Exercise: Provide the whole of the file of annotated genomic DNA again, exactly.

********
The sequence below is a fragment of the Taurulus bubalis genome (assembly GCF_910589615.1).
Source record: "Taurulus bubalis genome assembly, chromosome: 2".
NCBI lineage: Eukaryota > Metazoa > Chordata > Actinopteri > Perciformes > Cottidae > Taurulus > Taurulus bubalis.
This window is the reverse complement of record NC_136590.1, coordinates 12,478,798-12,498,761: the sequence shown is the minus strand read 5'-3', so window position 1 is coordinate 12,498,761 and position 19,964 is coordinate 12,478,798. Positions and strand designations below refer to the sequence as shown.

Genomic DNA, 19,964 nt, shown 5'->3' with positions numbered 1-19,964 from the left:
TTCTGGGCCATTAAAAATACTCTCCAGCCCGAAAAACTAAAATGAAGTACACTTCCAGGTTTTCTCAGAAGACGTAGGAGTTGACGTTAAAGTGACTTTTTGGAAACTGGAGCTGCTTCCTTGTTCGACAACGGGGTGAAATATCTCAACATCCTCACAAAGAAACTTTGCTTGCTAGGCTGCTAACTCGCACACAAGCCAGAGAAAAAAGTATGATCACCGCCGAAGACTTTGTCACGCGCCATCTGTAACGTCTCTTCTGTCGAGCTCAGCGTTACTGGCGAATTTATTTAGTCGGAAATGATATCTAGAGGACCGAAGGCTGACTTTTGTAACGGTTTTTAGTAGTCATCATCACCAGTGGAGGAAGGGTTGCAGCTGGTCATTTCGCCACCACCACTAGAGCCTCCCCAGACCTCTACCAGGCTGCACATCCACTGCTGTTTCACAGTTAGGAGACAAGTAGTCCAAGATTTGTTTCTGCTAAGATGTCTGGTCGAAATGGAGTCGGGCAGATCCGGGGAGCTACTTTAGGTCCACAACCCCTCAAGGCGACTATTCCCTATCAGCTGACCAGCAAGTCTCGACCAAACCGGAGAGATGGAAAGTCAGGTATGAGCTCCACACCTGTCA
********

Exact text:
The sequence below is a fragment of the Taurulus bubalis genome (assembly GCF_910589615.1).
Source record: "Taurulus bubalis genome assembly, chromosome: 2".
NCBI lineage: Eukaryota > Metazoa > Chordata > Actinopteri > Perciformes > Cottidae > Taurulus > Taurulus bubalis.
This window is the reverse complement of record NC_136590.1, coordinates 12,478,798-12,498,761: the sequence shown is the minus strand read 5'-3', so window position 1 is coordinate 12,498,761 and position 19,964 is coordinate 12,478,798. Positions and strand designations below refer to the sequence as shown.

Genomic DNA, 19,964 nt, shown 5'->3' with positions numbered 1-19,964 from the left:
TTCTGGGCCATTAAAAATACTCTCCAGCCCGAAAAACTAAAATGAAGTACACTTCCAGGTTTTCTCAGAAGACGTAGGAGTTGACGTTAAAGTGACTTTTTGGAAACTGGAGCTGCTTCCTTGTTCGACAACGGGGTGAAATATCTCAACATCCTCACAAAGAAACTTTGCTTGCTAGGCTGCTAACTCGCACACAAGCCAGAGAAAAAAGTATGATCACCGCCGAAGACTTTGTCACGCGCCATCTGTAACGTCTCTTCTGTCGAGCTCAGCGTTACTGGCGAATTTATTTAGTCGGAAATGATATCTAGAGGACCGAAGGCTGACTTTTGTAACGGTTTTTAGTAGTCATCATCACCAGTGGAGGAAGGGTTGCAGCTGGTCATTTCGCCACCACCACTAGAGCCTCCCCAGACCTCTACCAGGCTGCACATCCACTGCTGTTTCACAGTTAGGAGACAAGTAGTCCAAGATTTGTTTCTGCTAAGATGTCTGGTCGAAATGGAGTCGGGCAGATCCGGGGAGCTACTTTAGGTCCACAACCCCTCAAGGCGACTATTCCCTATCAGCTGACCAGCAAGTCTCGACCAAACCGGAGAGATGGAAAGTCAGGTATGAGCTCCACACCTGTCA